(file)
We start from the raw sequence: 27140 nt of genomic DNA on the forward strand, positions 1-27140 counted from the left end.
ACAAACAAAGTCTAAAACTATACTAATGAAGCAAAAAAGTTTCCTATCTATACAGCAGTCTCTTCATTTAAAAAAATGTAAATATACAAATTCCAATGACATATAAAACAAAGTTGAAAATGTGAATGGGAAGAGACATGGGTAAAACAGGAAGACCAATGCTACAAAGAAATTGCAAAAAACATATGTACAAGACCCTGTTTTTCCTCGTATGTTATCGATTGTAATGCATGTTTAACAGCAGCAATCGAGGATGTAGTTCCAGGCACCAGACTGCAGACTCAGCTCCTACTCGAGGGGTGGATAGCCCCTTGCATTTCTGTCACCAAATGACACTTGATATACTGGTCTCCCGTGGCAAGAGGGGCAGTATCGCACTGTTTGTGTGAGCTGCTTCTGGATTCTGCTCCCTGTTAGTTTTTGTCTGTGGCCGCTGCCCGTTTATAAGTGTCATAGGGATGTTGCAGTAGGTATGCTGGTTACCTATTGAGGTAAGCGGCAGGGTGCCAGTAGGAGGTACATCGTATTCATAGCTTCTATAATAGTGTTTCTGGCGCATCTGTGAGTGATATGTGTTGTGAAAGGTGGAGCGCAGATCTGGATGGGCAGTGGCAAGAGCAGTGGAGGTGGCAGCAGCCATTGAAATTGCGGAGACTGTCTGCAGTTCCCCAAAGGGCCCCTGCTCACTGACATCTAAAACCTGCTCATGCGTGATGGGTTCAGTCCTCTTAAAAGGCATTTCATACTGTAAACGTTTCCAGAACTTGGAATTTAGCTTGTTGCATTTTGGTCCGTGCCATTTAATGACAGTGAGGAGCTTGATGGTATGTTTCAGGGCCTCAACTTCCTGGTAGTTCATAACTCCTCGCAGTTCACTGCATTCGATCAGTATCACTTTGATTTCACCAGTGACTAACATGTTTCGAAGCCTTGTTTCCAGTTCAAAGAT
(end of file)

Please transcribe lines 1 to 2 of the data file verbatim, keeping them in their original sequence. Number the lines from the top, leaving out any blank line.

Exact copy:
We start from the raw sequence: 27140 nt of genomic DNA on the forward strand, positions 1-27140 counted from the left end.
ACAAACAAAGTCTAAAACTATACTAATGAAGCAAAAAAGTTTCCTATCTATACAGCAGTCTCTTCATTTAAAAAAATGTAAATATACAAATTCCAATGACATATAAAACAAAGTTGAAAATGTGAATGGGAAGAGACATGGGTAAAACAGGAAGACCAATGCTACAAAGAAATTGCAAAAAACATATGTACAAGACCCTGTTTTTCCTCGTATGTTATCGATTGTAATGCATGTTTAACAGCAGCAATCGAGGATGTAGTTCCAGGCACCAGACTGCAGACTCAGCTCCTACTCGAGGGGTGGATAGCCCCTTGCATTTCTGTCACCAAATGACACTTGATATACTGGTCTCCCGTGGCAAGAGGGGCAGTATCGCACTGTTTGTGTGAGCTGCTTCTGGATTCTGCTCCCTGTTAGTTTTTGTCTGTGGCCGCTGCCCGTTTATAAGTGTCATAGGGATGTTGCAGTAGGTATGCTGGTTACCTATTGAGGTAAGCGGCAGGGTGCCAGTAGGAGGTACATCGTATTCATAGCTTCTATAATAGTGTTTCTGGCGCATCTGTGAGTGATATGTGTTGTGAAAGGTGGAGCGCAGATCTGGATGGGCAGTGGCAAGAGCAGTGGAGGTGGCAGCAGCCATTGAAATTGCGGAGACTGTCTGCAGTTCCCCAAAGGGCCCCTGCTCACTGACATCTAAAACCTGCTCATGCGTGATGGGTTCAGTCCTCTTAAAAGGCATTTCATACTGTAAACGTTTCCAGAACTTGGAATTTAGCTTGTTGCATTTTGGTCCGTGCCATTTAATGACAGTGAGGAGCTTGATGGTATGTTTCAGGGCCTCAACTTCCTGGTAGTTCATAACTCCTCGCAGTTCACTGCATTCGATCAGTATCACTTTGATTTCACCAGTGACTAACATGTTTCGAAGCCTTGTTTCCAGTTCAAAGAT